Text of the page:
And, so, Emily, beyond the age of respectable marriage, became “a tradition, a duty, and a care; a sort of hereditary obligation upon the town”. With her pride fully intact, however, Emily would not have accepted charity, and indeed turned away all those who came calling, except for the then-mayor of the town, who craftily came up with a reason to exempt the family home from taxes: Miss Emily’s father had “loaned money to the town, which the town, as a matter of business, preferred this way of repaying”. Here the patriarch of the town himself, the mayor, bestows yet another level of power upon Miss Emily, power over the government itself. Faulkner elaborates on the very crux of the patriarchal society with the statement, “Only a man of Colonel Sartoris’ generation and thought could have invented it, and only a woman could have believed it”. When a new generation of young men comes to power, and attempts to reinstate property taxes upon Miss Emily, she continues to wield her power over them as well, by simply refusing to pay. Her power extends to even the postal authorities who wish to “fasten the metal numbers above her door and attach a mailbox to it” for the free delivery of the mail. She alone refuses, she is above the law; she will not be forced into modernity against her will.
Time marches on. When the town finalizes contracts for paving new sidewalks, Faulkner raises the possibility of a knight in shining armor on a white horse riding into town to save Miss Emily from her status as old maid and pauper, a rescue badly needed in this patriarchal tale. The knight, Homer Barron, bears the armor of a construction crew chief, driving on Sunday afternoons with Miss Emily in her father’s buggy with a matched team of bays. The un-chaperoned courting of Miss Emily and Homer Barron leads to more gossip and scandal, as Miss Emily continues to exert her power, eschewing the relatives from Alabama who have been called by the ladies of the town to intervene. It appears Miss Emily’s power extends to God Himself, when even the Baptist minister is sent away, never divulging “what happened during that interview” but refusing to go back again.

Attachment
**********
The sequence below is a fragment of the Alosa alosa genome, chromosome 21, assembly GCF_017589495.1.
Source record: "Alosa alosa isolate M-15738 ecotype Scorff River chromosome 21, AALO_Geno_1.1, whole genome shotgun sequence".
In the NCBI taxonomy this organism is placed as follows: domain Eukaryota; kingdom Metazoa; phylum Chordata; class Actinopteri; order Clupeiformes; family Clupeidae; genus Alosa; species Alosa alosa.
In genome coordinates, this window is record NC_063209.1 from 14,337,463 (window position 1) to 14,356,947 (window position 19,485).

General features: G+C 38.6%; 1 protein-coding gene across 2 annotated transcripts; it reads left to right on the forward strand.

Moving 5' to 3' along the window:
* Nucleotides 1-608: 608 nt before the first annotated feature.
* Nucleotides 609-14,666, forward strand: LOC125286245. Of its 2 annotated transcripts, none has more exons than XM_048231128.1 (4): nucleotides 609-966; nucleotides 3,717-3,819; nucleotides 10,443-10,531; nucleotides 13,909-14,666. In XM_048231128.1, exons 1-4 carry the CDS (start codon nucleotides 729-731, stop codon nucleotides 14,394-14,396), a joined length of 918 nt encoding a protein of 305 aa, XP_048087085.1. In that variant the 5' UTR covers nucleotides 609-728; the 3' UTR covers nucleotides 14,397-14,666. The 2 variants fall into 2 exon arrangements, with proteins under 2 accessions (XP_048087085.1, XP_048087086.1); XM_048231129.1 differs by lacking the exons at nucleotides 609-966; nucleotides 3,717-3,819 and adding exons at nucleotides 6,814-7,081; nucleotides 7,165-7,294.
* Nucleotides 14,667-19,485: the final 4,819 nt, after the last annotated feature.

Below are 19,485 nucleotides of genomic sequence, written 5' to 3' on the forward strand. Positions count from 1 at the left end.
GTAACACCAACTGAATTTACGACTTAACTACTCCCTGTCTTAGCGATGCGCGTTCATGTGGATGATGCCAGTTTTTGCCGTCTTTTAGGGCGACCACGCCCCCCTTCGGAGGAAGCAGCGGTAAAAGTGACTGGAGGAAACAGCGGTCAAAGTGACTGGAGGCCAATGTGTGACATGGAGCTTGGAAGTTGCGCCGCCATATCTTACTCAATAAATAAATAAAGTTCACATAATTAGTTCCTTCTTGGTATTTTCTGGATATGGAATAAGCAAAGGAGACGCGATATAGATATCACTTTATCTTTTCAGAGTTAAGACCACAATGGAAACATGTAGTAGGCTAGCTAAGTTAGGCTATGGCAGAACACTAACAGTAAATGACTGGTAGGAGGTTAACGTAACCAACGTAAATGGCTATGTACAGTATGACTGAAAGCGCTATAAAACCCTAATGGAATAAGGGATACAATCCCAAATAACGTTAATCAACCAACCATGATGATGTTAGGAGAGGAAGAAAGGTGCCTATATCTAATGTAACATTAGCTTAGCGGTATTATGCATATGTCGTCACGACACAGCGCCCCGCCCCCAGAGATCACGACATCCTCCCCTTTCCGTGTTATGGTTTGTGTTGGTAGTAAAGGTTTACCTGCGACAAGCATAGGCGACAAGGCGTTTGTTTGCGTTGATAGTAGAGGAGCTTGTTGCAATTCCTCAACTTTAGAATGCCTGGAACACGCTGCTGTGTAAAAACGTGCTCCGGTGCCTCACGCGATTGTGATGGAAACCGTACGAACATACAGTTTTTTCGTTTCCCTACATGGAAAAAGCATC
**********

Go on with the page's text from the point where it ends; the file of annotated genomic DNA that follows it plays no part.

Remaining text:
When the courtship of Homer Barron does not evolve the way Miss Emily desires, she refuses to accept defeat, and makes the rare trip into town to personally shop, demanding poison from the druggist with her terse statement “I want arsenic”. Rising above the law once again, Emily refuses to give the reason for the purchase of the poison, and the druggist, who withers from her stare, sends the Negro delivery boy out with the package marked simply, under the skull and bones, “for rats”. One must wonder if Faulkner meant this as a tongue-in-cheek metaphor of Homer Barron, the “rat” who comes into town, has his fun at the expense of Miss Emily’s reputation, and then, when he has finished his work there, intends to return to his life (and possibly, wife?) up North.
But, no, Miss Emily’s power does not end with power over her own household or power over the male-dominated society or power over the government. No, Miss Emily’s power extends indeed over the life of another. When she cannot use her feminine wiles to marry her knight, she alone denies him departure from her life. She uses her illegally obtained arsenic to prevent Homer from “leaving” her. While she could not have him in life, she would have him in death, laid out in the bridal chamber she has created, complete with “a man’s toilet set in silver, with the letters H.B. on each piece”, only discovered after her own death.
Surely Miss Emily’s power cannot extend beyond the grave? Controlling her household until the very end, until after she was “decently in the ground”, the townspeople had to break down the door to the bridal chamber. Here, finally, the true power of Miss Emily Grierson was brought to light. A frail, beautiful Southern rose had controlled her own destiny, from the death of her father until her very own death forty years later. She, who had once been described as “a girl, with a vague resemblance to those angels in colored church windows—sort of tragic and serene”, had wielded power over society, government, the church, and over the life of another. She brought death to another, something meant for only brave soldiers on the battlefields. Very much the daughter of her father, she had inherited that “quality of her father which had thwarted her woman’s life so many times which had been too virulent and too furious to die”, a steel magnolia, to the very end, leaving behind just “a long strand of iron-gray hair” as her final display of power.